The Crèvecoeur – Rare Breeds

This chicken is one of the oldest of the standard-bred fowls of France. The breed gets its name from Crève-Coeur en Ange, a small town in Normandy, France. The breed’s name translates as “broken heart” as in the romantic sense. Little is known of the breed’s origins other than they were developed in Normandy and existed there for a very long time. Solid black in color, Crèvecoeur chickens have crests and beards of moderate size, compact, well-proportioned bodies, and short legs. Their heads are adorned with a distinctive “v” comb. In movement they are quiet and deliberate and have peaceful temperaments. The breed stands confinement remarkably well, appearing quite content. Crèvecoeur chickens are only moderate layers of large white eggs, but seem to be adaptable to most climates.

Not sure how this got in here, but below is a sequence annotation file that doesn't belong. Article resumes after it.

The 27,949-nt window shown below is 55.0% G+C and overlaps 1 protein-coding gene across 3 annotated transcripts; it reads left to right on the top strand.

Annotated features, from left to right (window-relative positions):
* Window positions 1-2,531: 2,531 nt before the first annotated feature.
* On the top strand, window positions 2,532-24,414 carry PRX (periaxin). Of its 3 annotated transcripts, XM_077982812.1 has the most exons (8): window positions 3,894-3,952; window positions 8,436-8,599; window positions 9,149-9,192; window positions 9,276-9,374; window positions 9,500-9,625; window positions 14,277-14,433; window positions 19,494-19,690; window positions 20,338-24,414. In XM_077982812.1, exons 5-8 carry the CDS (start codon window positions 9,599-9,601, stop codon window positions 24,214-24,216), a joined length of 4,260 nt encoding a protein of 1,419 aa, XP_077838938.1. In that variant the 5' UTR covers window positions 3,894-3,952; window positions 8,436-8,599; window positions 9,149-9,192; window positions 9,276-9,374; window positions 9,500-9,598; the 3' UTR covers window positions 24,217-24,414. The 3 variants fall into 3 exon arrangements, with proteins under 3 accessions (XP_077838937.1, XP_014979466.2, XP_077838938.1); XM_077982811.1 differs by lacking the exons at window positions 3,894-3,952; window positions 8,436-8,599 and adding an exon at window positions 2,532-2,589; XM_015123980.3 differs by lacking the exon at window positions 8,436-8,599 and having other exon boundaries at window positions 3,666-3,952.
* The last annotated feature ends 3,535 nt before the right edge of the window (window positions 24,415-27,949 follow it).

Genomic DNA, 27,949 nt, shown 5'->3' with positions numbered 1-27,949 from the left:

The breed was developed principally for the quality of its flesh. Crèvecoeur chickens have small, fine bones and the proportion of meat to offal can be quite high. The skin on this breed is white. And the meat is noted for being fine, short, and very white in the breasts and the leg meat can be quite dark and almost duck-like in color. They also fatten readily and were a French favorite to “gaver” or stuff – an old traditional practice of making birds eat more by inserting a tube into their mouths that introduces a specially blended wet mash and supplements their normal diet.

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